# Thermochemistry Energy

### Law of Conservation of Energy

Energy can be transformed, but is neither created nor destroyed in chemical processes. Thus radiant energy can be transformed into heat which may to used to expand the volume of a gas and vice versa, bond energy can be converted into heat and/or light, etc.

Problem here of course is- What is energy? Energy is the capacity to do work. So what's work? Work occurs when an object (mass) is moved against a force. Some common forms of energy important to our study include:

• Kinetic Energy (KE) - energy due to motion. KE = 1/2 mv2.
• Potential Energy (PE) - energy due to position. In chemical systems we also say it is due to composition, though ultimately this reduces to positions of atoms and electrons relative to each other.

#### State Functions

Kinetic energy, potential energy, pressure, and volume are all examples of State Functions. They are all properties that depend only on the current state - they are all independent of the path used to reach this state.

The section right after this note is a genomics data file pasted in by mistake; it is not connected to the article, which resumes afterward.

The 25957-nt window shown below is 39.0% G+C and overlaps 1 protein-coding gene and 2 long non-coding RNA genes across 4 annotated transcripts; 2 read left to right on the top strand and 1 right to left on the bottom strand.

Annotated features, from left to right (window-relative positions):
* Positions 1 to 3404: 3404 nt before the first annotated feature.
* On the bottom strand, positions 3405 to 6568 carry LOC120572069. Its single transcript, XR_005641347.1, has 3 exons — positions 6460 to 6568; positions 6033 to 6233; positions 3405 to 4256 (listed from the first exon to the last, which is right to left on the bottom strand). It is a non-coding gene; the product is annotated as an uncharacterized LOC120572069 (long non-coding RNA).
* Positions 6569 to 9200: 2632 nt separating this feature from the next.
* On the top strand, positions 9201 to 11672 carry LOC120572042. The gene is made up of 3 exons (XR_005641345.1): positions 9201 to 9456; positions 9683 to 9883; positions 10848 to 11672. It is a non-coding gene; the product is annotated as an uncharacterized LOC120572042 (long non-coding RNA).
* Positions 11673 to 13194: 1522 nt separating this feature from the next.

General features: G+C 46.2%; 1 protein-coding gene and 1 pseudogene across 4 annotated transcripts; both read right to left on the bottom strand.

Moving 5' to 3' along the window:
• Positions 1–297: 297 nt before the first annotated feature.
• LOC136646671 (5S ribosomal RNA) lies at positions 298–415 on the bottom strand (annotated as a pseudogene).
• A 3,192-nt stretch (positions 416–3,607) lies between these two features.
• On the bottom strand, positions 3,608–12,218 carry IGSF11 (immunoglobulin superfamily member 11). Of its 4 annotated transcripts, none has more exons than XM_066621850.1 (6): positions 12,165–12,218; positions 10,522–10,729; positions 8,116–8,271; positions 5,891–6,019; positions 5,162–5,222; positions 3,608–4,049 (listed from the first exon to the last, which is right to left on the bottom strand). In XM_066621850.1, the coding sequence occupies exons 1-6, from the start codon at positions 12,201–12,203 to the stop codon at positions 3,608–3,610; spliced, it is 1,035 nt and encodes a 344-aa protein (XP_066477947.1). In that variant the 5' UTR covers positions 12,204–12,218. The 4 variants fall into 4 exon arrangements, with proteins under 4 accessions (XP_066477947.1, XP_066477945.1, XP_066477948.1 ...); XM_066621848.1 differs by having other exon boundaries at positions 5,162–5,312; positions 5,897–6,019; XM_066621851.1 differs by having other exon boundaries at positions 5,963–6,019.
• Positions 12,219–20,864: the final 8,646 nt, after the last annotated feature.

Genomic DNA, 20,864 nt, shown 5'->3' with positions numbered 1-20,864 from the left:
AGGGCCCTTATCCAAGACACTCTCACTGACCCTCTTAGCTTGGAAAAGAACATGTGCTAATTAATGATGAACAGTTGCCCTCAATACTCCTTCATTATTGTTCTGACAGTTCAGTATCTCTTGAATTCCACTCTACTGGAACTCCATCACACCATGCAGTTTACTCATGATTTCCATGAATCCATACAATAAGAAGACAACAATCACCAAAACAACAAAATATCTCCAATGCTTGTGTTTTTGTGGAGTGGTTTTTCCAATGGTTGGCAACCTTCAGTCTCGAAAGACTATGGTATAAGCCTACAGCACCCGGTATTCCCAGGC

# The First Law of Thermodynamics

The First Law of Thermodynamics says that the energy of the Universe is constant. Thus it is another name for the law of conservation of energy. Symbolically it is written:

E = q + w

where E is energy, q is heat, and w is work.

Note that according to this law we can still do things with energy, its just that they are always compensated. (Thus as the Universe expands, work is done against gravity and the heat in the Universe decreases as manifested by a decreasing average temperature.)

Generally in thermodynamics we refer to systems. A system is simply a portion of the universe we wish to work with. For the expression

E = q + w

where E is the internal energy (the total KE and PE) of the system.

q = the quantity of heat exchanged by the system:

• if the system gains heat, q = positive, and we say the process is endothermic.
• if the system loses heat, q = negative, and we say the process is exothermic.

Notice in each case endo- and exo- are in respect to the system, not the surroundings. For example, a fire is exothermic, because heat comes out of the fire - the fuel loses heat, even though you (part of the surroundings) may gain some of it.

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